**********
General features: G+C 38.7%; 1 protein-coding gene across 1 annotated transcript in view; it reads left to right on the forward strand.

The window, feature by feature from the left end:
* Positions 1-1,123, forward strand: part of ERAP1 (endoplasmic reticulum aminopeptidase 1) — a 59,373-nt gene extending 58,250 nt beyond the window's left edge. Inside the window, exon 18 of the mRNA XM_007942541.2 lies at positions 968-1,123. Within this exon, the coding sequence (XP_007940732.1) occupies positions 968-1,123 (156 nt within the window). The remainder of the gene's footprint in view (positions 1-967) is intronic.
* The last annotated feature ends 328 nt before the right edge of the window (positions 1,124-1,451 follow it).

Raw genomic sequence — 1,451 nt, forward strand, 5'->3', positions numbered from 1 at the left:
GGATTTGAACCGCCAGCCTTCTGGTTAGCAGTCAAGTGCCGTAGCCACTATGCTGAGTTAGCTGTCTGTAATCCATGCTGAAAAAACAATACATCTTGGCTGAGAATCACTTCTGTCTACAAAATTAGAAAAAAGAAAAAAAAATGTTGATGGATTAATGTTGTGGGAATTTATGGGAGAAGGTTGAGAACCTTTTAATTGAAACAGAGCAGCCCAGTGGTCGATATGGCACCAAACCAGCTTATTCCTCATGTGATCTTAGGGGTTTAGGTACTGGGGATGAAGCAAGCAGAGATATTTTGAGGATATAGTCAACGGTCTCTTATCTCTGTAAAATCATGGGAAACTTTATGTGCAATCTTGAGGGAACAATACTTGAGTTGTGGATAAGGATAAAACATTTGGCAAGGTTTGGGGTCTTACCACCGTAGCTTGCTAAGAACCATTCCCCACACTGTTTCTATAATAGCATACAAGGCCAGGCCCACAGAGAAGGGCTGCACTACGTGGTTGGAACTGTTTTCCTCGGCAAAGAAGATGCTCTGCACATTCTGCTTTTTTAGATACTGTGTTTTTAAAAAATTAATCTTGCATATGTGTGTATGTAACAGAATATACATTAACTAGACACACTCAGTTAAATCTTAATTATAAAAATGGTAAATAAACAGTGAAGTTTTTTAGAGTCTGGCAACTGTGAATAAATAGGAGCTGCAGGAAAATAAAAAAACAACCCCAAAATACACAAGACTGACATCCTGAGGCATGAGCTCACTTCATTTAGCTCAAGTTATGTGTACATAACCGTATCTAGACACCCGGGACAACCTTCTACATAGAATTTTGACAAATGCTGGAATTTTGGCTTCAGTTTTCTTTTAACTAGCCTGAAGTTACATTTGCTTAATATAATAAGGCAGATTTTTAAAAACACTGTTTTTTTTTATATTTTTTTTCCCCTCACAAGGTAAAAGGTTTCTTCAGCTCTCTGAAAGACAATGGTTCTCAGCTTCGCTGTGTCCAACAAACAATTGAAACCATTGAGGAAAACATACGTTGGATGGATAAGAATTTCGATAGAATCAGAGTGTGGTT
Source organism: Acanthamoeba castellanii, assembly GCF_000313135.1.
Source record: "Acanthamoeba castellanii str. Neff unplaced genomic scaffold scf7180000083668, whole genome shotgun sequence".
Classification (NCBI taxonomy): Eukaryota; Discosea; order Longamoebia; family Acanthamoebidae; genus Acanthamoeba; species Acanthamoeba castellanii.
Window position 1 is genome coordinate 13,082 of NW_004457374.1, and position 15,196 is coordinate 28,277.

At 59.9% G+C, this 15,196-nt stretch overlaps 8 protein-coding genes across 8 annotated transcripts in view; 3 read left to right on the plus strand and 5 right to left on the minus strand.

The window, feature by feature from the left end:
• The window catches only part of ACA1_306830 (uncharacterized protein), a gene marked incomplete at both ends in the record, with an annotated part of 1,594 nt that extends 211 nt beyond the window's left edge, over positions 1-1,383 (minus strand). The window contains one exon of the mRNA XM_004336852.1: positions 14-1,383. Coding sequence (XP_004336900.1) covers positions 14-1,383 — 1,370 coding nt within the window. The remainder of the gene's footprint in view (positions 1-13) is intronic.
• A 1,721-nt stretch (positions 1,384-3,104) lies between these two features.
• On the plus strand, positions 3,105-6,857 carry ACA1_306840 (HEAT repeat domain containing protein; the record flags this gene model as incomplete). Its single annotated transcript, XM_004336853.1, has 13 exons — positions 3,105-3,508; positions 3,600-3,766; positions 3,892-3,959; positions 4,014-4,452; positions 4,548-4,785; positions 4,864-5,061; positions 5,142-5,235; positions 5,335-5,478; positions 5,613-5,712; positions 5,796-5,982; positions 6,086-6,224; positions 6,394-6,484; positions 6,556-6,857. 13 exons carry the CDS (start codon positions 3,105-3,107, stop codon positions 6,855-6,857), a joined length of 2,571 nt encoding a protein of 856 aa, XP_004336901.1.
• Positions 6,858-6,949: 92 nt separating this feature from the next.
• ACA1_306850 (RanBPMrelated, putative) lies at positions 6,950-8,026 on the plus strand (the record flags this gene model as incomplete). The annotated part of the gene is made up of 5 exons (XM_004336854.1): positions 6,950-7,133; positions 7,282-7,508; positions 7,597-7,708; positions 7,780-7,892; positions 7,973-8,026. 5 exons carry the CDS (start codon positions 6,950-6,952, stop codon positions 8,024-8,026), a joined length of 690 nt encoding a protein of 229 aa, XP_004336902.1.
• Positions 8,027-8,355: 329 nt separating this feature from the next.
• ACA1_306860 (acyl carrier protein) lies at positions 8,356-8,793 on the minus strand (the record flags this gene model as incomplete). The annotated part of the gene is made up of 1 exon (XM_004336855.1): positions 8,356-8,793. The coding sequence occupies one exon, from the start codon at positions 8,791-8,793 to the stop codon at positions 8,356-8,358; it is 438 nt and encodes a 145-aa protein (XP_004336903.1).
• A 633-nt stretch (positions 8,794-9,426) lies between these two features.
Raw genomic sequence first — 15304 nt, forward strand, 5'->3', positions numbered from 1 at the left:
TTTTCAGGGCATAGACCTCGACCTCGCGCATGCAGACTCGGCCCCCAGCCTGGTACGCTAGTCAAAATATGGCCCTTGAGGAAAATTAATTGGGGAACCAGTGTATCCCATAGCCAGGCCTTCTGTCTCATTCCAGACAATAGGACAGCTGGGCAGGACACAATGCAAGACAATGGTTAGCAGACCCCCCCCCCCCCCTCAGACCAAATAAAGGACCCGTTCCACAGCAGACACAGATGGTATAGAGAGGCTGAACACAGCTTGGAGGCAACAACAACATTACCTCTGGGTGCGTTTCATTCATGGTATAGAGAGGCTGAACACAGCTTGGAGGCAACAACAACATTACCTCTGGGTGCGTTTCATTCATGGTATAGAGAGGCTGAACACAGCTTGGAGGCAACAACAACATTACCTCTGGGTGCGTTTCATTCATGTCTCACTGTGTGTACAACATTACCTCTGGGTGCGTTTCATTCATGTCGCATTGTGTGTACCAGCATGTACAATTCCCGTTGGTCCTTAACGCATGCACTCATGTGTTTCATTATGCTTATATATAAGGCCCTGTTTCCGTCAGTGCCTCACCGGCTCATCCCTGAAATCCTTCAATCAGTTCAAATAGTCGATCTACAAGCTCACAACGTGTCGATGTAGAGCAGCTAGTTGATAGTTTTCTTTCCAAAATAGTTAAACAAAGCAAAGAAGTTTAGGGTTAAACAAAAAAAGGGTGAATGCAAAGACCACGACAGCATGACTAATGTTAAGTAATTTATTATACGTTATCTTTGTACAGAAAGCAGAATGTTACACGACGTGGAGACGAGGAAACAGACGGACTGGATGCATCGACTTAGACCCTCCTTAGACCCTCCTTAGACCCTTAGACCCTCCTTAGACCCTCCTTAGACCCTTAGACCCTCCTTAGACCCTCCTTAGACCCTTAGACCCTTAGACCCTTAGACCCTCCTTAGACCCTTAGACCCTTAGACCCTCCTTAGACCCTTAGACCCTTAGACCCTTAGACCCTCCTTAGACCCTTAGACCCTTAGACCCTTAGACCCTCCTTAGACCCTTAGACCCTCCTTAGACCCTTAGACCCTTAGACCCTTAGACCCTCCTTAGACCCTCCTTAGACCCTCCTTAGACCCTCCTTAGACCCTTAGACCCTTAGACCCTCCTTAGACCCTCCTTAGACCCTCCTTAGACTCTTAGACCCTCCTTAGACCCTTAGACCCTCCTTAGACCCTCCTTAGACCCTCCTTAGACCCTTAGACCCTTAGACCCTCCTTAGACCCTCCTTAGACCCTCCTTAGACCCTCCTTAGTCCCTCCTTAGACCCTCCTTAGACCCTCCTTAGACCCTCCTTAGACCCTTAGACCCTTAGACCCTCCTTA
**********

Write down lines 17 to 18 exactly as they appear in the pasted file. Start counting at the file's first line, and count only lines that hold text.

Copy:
• ACA1_306850 (RanBPMrelated, putative) lies at positions 6,950-8,026 on the plus strand (the record flags this gene model as incomplete). The annotated part of the gene is made up of 5 exons (XM_004336854.1): positions 6,950-7,133; positions 7,282-7,508; positions 7,597-7,708; positions 7,780-7,892; positions 7,973-8,026. 5 exons carry the CDS (start codon positions 6,950-6,952, stop codon positions 8,024-8,026), a joined length of 690 nt encoding a protein of 229 aa, XP_004336902.1.
• Positions 8,027-8,355: 329 nt separating this feature from the next.